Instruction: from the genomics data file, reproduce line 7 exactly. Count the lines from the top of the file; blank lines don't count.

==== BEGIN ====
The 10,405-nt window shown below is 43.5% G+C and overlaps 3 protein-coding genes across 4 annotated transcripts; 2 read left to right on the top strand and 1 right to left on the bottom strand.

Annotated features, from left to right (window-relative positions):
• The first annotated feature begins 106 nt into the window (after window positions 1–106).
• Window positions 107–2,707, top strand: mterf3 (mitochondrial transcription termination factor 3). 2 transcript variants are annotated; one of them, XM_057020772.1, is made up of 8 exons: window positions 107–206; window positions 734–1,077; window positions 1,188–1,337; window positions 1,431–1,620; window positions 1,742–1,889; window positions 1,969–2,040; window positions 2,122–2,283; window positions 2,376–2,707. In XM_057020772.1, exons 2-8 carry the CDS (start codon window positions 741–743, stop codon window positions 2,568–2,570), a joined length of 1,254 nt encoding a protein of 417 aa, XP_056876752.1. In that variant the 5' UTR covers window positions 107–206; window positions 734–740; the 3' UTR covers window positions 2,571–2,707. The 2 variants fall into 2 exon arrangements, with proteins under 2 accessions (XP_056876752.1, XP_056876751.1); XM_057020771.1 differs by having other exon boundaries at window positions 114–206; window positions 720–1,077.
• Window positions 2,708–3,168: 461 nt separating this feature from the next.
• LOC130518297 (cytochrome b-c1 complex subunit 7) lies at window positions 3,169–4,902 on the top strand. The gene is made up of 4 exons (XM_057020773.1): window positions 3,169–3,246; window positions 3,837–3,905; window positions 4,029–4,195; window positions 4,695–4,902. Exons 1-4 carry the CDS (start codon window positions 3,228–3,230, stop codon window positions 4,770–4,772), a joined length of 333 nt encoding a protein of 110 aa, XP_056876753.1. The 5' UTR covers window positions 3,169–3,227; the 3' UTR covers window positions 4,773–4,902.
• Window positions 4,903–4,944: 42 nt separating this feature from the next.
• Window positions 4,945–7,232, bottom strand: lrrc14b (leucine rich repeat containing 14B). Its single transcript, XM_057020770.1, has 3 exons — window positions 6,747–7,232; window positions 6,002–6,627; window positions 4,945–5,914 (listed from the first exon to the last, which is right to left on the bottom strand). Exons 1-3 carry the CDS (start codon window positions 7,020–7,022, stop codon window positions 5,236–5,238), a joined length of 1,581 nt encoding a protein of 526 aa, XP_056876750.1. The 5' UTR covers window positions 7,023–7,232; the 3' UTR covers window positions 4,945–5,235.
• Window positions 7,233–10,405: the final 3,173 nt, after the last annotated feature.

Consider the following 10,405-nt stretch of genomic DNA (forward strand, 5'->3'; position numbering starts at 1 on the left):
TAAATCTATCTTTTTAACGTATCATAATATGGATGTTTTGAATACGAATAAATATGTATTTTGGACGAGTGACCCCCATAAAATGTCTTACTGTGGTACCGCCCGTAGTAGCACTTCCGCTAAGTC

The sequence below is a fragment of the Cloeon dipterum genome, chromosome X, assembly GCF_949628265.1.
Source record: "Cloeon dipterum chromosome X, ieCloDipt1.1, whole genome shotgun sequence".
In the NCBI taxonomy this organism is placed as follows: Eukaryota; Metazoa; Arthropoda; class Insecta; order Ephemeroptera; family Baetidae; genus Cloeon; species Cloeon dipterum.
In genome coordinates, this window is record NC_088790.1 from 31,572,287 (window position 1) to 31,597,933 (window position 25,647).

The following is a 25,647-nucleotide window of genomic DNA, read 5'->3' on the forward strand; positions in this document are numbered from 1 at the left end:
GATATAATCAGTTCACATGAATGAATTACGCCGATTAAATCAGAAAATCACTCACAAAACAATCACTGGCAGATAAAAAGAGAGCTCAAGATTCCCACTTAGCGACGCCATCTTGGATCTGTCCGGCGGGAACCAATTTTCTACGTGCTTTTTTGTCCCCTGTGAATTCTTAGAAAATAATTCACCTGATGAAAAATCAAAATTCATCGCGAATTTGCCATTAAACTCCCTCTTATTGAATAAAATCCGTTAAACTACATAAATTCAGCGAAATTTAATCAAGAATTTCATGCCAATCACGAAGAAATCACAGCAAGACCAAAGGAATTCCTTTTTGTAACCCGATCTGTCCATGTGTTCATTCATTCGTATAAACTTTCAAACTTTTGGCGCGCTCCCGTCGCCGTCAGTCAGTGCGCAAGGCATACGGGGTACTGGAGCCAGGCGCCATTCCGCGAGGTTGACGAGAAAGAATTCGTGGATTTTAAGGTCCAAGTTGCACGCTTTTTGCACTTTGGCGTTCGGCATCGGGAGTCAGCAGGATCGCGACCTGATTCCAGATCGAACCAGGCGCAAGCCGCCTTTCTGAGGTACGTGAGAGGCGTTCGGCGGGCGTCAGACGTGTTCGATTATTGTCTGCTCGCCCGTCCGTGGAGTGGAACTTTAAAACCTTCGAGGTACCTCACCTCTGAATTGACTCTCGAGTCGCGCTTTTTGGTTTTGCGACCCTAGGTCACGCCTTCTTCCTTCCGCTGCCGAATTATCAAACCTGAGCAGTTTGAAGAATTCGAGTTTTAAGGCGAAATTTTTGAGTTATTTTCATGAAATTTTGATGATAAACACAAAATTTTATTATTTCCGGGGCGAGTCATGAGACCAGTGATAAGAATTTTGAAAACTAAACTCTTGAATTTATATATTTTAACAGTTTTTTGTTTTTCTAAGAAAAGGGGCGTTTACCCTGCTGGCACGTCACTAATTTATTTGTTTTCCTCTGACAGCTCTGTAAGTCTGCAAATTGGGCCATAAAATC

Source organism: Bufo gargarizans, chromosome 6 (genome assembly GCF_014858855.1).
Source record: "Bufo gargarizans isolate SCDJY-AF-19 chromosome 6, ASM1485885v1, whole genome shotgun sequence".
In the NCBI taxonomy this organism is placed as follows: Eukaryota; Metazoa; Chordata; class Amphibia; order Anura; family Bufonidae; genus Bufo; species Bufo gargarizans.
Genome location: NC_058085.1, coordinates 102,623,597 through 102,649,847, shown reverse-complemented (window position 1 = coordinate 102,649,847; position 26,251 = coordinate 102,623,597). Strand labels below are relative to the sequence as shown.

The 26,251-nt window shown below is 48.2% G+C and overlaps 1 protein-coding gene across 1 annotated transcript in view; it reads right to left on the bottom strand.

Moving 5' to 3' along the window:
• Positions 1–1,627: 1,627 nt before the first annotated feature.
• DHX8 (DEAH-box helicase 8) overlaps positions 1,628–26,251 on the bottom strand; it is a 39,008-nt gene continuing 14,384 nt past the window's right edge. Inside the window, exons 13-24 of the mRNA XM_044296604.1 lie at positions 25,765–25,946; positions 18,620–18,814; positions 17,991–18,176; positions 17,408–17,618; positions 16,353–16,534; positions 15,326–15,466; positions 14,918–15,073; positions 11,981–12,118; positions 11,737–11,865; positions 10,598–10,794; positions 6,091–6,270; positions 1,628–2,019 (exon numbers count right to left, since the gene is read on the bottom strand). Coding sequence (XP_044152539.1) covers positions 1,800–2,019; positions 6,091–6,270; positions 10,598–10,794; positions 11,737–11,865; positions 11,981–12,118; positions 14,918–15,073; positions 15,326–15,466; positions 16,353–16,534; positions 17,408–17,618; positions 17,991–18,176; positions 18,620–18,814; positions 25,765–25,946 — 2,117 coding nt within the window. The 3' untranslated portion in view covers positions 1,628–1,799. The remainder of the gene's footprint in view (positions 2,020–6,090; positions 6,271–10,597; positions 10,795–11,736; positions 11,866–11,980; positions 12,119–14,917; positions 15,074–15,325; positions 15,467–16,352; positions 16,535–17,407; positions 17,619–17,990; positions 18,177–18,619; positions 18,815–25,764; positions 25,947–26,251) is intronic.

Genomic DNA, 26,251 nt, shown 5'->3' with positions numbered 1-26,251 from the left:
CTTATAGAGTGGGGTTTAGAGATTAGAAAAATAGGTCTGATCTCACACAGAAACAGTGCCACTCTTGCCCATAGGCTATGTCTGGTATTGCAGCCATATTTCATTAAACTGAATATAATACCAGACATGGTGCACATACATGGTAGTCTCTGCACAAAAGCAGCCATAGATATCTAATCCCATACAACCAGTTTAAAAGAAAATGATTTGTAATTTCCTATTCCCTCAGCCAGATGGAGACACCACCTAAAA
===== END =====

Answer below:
• Window positions 4,903–4,944: 42 nt separating this feature from the next.